Finish off this week (in which it was made official that none of us are basketball billionaires) with the most important news (and news you may have missed) from the customer engagement and loyalty marketing world.
In this week's customer engagement recap:
- Delta Looks to Improve Customer Experience with Phablets
- T-Mobile’s next move: Shame AT&T and Verizon into ditching data overage fees
- The High Pressure (and Amazing Benefits) of Customer Engagement
- Consumers Like Using Text Messages to Solve Customer Service Issues
- Comcast defends Time Warner Cable merger plan in FCC filing
- Delta Looks to Improve Customer Experience with Phablets (Loyalty360)
The airline is distributing thousands of phablets (it's not a phone, it's not a tablet, it's...you get the point) to their flight attendants, who will be able to access customer information and accept payments using the device.
- T-Mobile’s next move: Shame AT&T and Verizon into ditching data overage fees (BGR)
Not too long after offering to buy out family plans from other carriers, T-Mobile is once again going directly at their competitors with a $40 entry-level plan with unlimited voice and texting, plus no overage fees if someone goes over the half gigabyte of data. Those who do go over have the option of buying an extension pass or upgrading to a different plan.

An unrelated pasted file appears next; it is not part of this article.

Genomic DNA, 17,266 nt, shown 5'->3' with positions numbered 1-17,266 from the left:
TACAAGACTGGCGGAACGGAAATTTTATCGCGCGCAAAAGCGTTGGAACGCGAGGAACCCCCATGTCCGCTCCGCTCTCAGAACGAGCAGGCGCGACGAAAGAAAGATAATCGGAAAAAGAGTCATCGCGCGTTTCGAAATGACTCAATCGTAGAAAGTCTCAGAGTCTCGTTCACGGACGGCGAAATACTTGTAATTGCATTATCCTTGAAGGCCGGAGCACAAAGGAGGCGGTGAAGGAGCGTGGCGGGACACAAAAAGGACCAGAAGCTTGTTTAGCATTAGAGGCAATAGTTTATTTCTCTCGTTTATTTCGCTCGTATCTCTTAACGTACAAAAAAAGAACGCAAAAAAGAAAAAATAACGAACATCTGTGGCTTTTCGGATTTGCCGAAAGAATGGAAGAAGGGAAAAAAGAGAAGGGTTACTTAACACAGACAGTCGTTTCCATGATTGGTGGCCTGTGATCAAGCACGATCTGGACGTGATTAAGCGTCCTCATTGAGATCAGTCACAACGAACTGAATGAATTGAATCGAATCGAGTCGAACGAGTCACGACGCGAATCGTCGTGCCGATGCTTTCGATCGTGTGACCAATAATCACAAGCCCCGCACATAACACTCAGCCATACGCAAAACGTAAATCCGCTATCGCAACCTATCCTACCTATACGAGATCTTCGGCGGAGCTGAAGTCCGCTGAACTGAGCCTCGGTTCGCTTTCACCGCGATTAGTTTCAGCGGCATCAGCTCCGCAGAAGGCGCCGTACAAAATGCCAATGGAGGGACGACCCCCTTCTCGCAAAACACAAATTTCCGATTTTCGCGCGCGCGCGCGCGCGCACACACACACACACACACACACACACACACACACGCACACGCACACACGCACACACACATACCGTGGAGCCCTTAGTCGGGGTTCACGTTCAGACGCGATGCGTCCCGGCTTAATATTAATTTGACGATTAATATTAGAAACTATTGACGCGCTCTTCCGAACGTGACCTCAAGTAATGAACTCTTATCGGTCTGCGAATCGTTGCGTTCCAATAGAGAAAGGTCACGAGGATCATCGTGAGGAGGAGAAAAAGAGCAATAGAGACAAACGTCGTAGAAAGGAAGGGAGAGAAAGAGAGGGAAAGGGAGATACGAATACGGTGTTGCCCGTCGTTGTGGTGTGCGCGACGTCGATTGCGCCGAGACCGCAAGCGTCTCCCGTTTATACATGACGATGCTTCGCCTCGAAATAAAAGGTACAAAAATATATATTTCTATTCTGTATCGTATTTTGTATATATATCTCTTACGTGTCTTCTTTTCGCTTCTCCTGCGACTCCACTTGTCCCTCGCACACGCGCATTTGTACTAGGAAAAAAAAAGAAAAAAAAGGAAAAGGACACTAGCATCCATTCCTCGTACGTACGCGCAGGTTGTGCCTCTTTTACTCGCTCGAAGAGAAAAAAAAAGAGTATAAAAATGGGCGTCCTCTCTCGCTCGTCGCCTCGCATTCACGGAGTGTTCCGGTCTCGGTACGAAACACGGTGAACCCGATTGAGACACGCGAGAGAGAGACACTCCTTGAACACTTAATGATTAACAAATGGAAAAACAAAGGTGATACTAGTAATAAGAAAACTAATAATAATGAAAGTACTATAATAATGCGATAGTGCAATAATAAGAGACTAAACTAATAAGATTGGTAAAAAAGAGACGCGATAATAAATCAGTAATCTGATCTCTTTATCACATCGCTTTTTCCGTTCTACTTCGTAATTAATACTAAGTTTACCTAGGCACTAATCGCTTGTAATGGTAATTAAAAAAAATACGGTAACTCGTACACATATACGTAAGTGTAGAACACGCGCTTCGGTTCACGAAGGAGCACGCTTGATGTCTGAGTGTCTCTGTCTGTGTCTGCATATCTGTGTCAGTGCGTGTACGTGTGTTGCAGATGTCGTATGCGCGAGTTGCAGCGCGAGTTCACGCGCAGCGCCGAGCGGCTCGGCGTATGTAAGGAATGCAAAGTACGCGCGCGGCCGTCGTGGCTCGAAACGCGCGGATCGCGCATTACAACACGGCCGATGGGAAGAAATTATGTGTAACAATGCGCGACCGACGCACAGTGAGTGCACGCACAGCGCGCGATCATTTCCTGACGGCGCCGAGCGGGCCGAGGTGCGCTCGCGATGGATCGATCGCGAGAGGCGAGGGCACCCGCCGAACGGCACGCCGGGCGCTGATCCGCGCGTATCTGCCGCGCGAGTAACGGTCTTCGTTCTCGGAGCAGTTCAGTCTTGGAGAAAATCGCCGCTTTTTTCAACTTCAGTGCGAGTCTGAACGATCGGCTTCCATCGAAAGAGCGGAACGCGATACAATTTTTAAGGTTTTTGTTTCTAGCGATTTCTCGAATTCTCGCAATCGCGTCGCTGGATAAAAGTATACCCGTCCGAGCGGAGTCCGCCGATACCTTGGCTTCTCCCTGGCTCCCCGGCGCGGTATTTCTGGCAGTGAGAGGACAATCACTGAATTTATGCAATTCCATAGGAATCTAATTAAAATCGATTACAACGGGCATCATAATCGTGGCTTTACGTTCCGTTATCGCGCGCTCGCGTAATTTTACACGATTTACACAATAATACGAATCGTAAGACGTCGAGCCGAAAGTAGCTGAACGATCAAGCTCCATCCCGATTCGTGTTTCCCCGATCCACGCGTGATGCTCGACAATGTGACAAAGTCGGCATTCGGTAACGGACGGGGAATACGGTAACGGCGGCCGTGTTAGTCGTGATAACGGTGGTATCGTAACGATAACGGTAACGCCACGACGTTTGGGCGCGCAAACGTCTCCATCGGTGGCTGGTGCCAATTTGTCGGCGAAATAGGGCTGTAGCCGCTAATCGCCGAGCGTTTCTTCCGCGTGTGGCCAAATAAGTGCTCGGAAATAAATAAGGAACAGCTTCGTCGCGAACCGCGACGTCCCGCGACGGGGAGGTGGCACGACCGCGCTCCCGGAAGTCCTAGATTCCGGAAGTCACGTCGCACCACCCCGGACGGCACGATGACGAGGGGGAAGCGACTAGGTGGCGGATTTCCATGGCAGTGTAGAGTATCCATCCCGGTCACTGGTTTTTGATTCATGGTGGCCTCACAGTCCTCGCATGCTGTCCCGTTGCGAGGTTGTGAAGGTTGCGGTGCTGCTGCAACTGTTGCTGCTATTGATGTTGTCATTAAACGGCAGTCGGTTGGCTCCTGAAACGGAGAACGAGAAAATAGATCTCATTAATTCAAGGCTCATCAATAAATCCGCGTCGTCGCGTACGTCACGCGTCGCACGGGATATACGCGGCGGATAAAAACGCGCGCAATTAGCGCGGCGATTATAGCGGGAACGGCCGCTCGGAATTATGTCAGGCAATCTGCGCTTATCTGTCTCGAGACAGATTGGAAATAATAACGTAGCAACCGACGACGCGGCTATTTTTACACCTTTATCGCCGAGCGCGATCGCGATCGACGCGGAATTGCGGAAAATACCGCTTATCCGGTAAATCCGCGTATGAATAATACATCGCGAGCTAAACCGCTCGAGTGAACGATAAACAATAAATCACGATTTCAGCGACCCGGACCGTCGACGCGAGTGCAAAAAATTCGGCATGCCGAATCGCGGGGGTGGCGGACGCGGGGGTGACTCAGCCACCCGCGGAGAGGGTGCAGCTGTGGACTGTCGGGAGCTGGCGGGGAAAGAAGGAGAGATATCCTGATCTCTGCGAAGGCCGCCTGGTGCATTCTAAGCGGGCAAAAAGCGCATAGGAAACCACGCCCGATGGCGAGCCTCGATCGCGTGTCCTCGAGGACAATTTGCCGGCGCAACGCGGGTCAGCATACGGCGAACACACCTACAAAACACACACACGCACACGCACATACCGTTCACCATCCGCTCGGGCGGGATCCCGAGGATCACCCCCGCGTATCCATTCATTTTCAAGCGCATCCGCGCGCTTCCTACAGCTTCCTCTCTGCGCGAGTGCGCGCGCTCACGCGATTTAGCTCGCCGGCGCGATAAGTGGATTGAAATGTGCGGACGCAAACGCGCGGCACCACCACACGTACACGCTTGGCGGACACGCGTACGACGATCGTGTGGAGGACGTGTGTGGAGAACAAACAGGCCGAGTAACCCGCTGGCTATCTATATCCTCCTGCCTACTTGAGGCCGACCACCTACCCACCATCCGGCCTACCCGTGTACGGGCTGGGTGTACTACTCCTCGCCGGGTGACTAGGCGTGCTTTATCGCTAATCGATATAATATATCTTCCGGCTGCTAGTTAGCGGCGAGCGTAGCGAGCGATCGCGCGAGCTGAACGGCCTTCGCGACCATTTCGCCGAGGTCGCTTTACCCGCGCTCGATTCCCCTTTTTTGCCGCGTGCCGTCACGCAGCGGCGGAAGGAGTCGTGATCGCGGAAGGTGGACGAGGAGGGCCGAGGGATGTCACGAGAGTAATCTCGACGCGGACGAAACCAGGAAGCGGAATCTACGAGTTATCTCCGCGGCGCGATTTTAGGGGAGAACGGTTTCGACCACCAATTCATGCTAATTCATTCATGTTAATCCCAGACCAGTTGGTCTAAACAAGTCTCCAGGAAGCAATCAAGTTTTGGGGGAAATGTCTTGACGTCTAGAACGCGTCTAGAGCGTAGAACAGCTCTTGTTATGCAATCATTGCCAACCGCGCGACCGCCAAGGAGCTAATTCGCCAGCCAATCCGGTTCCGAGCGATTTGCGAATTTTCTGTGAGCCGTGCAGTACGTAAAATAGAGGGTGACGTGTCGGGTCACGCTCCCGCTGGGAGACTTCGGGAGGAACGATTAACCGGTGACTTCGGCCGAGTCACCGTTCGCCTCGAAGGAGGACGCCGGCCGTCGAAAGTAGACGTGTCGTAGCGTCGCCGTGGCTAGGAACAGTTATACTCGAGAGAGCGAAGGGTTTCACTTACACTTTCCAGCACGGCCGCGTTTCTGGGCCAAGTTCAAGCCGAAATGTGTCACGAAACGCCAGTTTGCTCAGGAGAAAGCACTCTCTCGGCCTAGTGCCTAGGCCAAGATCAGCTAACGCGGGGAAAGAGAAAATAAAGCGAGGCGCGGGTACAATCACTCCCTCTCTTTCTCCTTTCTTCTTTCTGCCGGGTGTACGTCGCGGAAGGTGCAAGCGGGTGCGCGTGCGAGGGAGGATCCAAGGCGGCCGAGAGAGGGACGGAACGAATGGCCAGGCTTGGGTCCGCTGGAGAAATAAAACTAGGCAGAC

- The High Pressure (and Amazing Benefits) of Customer Engagement (Access Development)
One of the untold costs of actually engaging customers: they're going to expect more of you. That means more staff and higher expectations. Not every company is up for it.
- Consumers Like Using Text Messages to Solve Customer Service Issues (eWeek)
52% of respondents to a survey said they would prefer to settle customer service issues through text messages, according to HeyWire Business. Also, 53% of respondents aged 18-34 said they would prefer to settle things any way other than the phone. 79% are frustrated with ALL available customer support options.
- Comcast defends Time Warner Cable merger plan in FCC filing (LA Times)
This merger, affecting 30% of the nation's cable TV households and about 40% of homes that have broadband Internet service, is going to have a major impact on your customers if it goes through. Related: the Wall Street Journal has a terrific interactive graphic on how lots of cable companies have now become four (maybe three soon)
Have a great weekend and remember to always be aware of where you parked your car.